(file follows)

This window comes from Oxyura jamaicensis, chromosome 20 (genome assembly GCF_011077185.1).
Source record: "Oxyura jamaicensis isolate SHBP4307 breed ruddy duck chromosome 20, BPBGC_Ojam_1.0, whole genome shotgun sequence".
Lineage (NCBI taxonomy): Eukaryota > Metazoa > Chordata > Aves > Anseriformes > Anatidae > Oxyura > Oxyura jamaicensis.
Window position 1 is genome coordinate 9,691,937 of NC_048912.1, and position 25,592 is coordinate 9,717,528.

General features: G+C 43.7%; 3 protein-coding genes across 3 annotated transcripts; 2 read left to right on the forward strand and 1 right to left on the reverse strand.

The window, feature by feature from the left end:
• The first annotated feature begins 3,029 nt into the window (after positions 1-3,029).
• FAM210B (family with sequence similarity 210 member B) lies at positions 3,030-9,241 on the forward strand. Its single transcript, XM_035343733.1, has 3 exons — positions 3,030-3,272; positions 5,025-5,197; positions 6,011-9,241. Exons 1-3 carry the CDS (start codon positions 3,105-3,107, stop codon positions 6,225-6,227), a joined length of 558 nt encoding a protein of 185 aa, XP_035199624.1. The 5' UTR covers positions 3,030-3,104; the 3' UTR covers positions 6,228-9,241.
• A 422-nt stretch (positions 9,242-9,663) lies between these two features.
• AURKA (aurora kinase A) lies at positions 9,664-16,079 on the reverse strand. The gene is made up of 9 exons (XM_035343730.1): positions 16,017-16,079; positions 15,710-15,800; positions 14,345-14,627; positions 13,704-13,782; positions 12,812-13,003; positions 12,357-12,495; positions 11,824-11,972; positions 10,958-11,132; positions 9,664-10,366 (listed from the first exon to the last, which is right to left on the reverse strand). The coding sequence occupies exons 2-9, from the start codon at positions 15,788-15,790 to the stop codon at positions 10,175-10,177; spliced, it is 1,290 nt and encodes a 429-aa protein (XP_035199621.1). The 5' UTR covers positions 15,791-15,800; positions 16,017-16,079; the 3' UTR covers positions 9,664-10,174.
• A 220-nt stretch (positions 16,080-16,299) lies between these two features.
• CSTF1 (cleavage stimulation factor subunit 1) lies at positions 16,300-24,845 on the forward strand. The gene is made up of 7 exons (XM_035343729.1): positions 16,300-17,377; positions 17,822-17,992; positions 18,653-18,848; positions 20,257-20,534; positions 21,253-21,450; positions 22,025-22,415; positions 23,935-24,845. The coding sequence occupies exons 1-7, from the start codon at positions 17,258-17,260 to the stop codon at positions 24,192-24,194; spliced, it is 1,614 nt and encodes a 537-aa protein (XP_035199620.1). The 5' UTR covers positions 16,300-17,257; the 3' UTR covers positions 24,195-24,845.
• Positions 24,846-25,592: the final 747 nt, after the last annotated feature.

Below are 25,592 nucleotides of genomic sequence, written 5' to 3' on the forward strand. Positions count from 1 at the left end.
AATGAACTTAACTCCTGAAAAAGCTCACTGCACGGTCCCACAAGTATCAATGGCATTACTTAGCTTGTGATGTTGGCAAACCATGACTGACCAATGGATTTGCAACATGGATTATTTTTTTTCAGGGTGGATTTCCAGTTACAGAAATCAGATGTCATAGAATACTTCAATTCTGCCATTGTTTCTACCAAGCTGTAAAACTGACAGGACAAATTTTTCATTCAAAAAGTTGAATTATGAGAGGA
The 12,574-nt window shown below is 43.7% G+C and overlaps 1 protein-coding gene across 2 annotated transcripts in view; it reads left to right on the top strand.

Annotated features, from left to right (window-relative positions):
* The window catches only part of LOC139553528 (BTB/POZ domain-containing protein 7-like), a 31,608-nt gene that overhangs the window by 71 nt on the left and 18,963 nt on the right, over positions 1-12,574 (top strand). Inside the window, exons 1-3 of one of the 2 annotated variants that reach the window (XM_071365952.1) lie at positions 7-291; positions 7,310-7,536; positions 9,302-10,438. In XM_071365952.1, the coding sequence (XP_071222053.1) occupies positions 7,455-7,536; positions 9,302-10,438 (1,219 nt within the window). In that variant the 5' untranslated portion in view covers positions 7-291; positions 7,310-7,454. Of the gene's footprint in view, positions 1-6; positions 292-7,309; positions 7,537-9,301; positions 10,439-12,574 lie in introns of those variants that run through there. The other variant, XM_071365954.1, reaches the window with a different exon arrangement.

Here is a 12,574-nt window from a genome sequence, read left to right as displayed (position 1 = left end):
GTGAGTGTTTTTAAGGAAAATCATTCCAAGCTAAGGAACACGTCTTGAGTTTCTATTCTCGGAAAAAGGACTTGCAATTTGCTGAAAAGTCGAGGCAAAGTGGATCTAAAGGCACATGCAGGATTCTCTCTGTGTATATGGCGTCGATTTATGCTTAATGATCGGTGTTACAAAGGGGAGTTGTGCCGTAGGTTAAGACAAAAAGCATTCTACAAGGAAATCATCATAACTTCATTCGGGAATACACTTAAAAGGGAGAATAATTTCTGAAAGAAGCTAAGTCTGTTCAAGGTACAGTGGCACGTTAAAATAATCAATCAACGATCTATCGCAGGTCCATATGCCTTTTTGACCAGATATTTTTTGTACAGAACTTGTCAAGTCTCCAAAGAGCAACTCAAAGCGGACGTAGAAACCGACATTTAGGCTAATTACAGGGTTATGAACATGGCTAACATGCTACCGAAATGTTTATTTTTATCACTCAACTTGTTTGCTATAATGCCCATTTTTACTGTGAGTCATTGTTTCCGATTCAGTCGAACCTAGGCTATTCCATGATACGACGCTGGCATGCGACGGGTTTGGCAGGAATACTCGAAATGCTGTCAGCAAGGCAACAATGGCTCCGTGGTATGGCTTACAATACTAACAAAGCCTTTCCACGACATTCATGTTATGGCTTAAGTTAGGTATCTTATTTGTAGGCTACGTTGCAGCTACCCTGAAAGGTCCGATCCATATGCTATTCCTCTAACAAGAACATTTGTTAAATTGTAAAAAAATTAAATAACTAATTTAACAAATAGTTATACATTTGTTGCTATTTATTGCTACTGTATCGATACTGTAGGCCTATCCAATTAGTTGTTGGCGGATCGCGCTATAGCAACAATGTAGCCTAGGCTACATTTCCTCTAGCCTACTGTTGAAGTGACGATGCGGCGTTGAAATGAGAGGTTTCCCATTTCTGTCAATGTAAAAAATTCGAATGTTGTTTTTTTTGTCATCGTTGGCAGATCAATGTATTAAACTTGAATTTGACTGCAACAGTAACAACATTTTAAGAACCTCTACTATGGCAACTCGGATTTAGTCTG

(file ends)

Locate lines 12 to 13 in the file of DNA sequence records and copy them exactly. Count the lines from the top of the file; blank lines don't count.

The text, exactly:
• CSTF1 (cleavage stimulation factor subunit 1) lies at positions 16,300-24,845 on the forward strand. The gene is made up of 7 exons (XM_035343729.1): positions 16,300-17,377; positions 17,822-17,992; positions 18,653-18,848; positions 20,257-20,534; positions 21,253-21,450; positions 22,025-22,415; positions 23,935-24,845. The coding sequence occupies exons 1-7, from the start codon at positions 17,258-17,260 to the stop codon at positions 24,192-24,194; spliced, it is 1,614 nt and encodes a 537-aa protein (XP_035199620.1). The 5' UTR covers positions 16,300-17,257; the 3' UTR covers positions 24,195-24,845.
• Positions 24,846-25,592: the final 747 nt, after the last annotated feature.